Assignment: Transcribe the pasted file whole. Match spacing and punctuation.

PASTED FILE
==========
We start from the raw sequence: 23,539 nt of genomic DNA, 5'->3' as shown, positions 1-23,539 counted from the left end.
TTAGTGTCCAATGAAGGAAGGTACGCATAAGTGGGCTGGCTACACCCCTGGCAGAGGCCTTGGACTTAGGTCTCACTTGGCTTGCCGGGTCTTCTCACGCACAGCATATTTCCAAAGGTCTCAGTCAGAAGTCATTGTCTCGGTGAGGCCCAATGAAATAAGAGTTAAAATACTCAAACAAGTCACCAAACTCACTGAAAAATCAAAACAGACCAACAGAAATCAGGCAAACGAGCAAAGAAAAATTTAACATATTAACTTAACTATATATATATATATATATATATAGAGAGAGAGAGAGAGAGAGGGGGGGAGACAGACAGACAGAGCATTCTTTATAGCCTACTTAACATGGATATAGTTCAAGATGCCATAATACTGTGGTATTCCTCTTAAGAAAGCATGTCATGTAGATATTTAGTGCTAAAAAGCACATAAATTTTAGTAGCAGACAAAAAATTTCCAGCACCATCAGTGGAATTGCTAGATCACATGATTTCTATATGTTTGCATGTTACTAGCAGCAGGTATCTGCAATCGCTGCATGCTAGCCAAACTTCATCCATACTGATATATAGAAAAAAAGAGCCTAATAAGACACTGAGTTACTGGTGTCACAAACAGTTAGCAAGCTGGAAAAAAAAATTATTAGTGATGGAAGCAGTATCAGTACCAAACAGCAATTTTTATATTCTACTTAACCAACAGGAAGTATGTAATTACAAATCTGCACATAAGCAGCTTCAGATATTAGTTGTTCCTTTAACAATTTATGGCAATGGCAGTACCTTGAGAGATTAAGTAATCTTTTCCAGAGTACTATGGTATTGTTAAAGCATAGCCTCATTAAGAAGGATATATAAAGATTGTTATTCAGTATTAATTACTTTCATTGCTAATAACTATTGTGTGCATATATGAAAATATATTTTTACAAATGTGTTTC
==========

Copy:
We start from the raw sequence: 23,539 nt of genomic DNA, 5'->3' as shown, positions 1-23,539 counted from the left end.
TTAGTGTCCAATGAAGGAAGGTACGCATAAGTGGGCTGGCTACACCCCTGGCAGAGGCCTTGGACTTAGGTCTCACTTGGCTTGCCGGGTCTTCTCACGCACAGCATATTTCCAAAGGTCTCAGTCAGAAGTCATTGTCTCGGTGAGGCCCAATGAAATAAGAGTTAAAATACTCAAACAAGTCACCAAACTCACTGAAAAATCAAAACAGACCAACAGAAATCAGGCAAACGAGCAAAGAAAAATTTAACATATTAACTTAACTATATATATATATATATATATATAGAGAGAGAGAGAGAGAGAGGGGGGGAGACAGACAGACAGAGCATTCTTTATAGCCTACTTAACATGGATATAGTTCAAGATGCCATAATACTGTGGTATTCCTCTTAAGAAAGCATGTCATGTAGATATTTAGTGCTAAAAAGCACATAAATTTTAGTAGCAGACAAAAAATTTCCAGCACCATCAGTGGAATTGCTAGATCACATGATTTCTATATGTTTGCATGTTACTAGCAGCAGGTATCTGCAATCGCTGCATGCTAGCCAAACTTCATCCATACTGATATATAGAAAAAAAGAGCCTAATAAGACACTGAGTTACTGGTGTCACAAACAGTTAGCAAGCTGGAAAAAAAAATTATTAGTGATGGAAGCAGTATCAGTACCAAACAGCAATTTTTATATTCTACTTAACCAACAGGAAGTATGTAATTACAAATCTGCACATAAGCAGCTTCAGATATTAGTTGTTCCTTTAACAATTTATGGCAATGGCAGTACCTTGAGAGATTAAGTAATCTTTTCCAGAGTACTATGGTATTGTTAAAGCATAGCCTCATTAAGAAGGATATATAAAGATTGTTATTCAGTATTAATTACTTTCATTGCTAATAACTATTGTGTGCATATATGAAAATATATTTTTACAAATGTGTTTC